Campus News

Voluntary airport pickup program helps first-year international students navigate to their new home

The airport pickup program, which is a key component of the partnership of CSSA and MIP, helps incoming international freshmen arrange better transportation from the airport to the dorms.

Image By: Will Cioci

American universities, which for half a century have attracted the world's best and brightest students, are flushed with international students who made their journeys from all over the globe. 

According to the 2017 Graduate Enrollment and Degrees report from the Council of Graduate Schools, in Fall 2017, international graduate students constituted approximately 20 percent of total enrollment.

The number of international graduate students enrolled at UW-Madison is significantly higher. The number of international graduate students was close to 2,652 in Fall 2017, close to half the number of American graduate students at 4,780, according to the office of the registrar at UW-Madison.

For incoming international students, many of whom have never been to the US, finding transportation from airports to campus dorms is challenging due to lack of familiarity of transportation options. 

“It’s hard for us to get around because it’s such a large country,” said Yanling Wang, a UW-Madison freshman majoring in computer science. “It would be difficult if nobody picks me up when I first arrived at the airport. Honestly, I don’t even know which bus to take to go to my place.”

Driven by the increasing demand for transportation assistance, the Chinese Student Scholars Association (CSSA) at UW-Madison initiated a partnership with Madison International Partners (MIP) in 2013 to help incoming international students with transportation. 

According to Jean Rene, the Executive Director of MIP, he and his staff try their best to help the international community because of the difficulties that international freshmen might face when they first arrive in town.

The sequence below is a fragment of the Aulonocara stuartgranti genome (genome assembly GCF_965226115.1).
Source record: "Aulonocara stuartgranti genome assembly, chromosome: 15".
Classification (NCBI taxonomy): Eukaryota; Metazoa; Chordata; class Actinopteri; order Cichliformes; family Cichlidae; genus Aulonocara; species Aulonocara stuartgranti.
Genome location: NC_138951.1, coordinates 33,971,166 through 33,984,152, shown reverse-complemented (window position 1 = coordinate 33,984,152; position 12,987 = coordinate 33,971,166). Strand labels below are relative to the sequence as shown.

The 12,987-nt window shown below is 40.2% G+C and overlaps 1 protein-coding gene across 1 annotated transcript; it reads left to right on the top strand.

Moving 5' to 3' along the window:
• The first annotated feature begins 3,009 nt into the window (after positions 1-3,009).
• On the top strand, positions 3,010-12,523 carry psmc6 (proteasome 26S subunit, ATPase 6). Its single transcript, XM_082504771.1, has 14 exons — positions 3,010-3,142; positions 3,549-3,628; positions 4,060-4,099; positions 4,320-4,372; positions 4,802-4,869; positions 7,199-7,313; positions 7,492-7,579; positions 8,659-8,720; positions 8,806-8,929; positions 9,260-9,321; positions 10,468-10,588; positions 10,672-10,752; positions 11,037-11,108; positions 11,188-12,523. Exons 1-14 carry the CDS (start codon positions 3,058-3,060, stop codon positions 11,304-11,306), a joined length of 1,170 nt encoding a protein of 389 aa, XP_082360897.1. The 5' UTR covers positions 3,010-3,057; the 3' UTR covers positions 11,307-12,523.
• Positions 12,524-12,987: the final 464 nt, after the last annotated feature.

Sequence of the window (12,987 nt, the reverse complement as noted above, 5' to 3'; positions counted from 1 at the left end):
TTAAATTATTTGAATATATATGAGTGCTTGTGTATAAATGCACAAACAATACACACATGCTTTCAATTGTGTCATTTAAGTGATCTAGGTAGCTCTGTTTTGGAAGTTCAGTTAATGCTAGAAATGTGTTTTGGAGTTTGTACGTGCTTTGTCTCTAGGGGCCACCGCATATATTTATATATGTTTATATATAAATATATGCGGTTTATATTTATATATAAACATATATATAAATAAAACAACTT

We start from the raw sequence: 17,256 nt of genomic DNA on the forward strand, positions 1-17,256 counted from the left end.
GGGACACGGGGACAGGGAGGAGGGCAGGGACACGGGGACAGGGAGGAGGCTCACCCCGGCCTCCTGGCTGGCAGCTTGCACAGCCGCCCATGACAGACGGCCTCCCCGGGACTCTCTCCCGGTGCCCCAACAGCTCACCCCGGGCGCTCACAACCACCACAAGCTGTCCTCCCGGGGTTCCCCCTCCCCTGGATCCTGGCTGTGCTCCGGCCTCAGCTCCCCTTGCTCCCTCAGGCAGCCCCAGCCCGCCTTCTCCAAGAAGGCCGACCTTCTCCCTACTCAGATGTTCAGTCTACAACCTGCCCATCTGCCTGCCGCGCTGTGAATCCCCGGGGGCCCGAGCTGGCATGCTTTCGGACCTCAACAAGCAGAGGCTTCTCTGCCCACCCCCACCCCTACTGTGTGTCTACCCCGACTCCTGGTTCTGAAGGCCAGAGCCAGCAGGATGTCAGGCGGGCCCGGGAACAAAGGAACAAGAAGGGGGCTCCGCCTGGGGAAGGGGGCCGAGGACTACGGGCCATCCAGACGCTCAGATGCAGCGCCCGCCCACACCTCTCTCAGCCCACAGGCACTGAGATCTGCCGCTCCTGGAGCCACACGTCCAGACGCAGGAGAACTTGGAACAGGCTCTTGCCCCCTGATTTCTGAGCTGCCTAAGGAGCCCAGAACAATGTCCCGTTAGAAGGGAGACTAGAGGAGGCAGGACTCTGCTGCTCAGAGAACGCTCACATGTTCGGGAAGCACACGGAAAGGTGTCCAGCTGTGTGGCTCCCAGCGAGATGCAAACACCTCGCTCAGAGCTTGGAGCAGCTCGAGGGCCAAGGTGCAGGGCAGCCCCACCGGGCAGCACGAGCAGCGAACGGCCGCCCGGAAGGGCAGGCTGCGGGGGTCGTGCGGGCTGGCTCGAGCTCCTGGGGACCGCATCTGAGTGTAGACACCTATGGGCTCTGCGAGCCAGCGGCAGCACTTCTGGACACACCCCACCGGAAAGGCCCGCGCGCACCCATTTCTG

“Their parents are usually very anxious about what’s going to happen once the child arrived here,” Rene said. “To relieve the fear that they have, we have a number of programs and activities that help those international [students] to feel like home in Madison, even though they are living away from home.”  

The airport pickup program is where American volunteers, who live in town, volunteer to drive first-year international students from the Dane County Airport to their dorms. The sign-up form can be found on both CSSA’s WeChat account and MIP’s website.


MIP was created initially as the international outreach ministry of Christ Presbyterian Church but became an independent organization after becoming a more widely-known group by those who need it most within the international community. 

Kao Yong Thao, the international student advisor who oversees International Student Orientation at UW-Madison, views the airport pickup program between CSSA and MIP as a good opportunity for international students, though said she has not heard about this program since she is new to her position. 

“I think it is a cool opportunity,” Thao said. “I am always really amazed by the effort that our students currently devote towards supporting their peers and making sure they are getting the resources they need as they are transitioning to campus.” 

Comments powered by Disqus

Please note All comments are eligible for publication in The Daily Cardinal.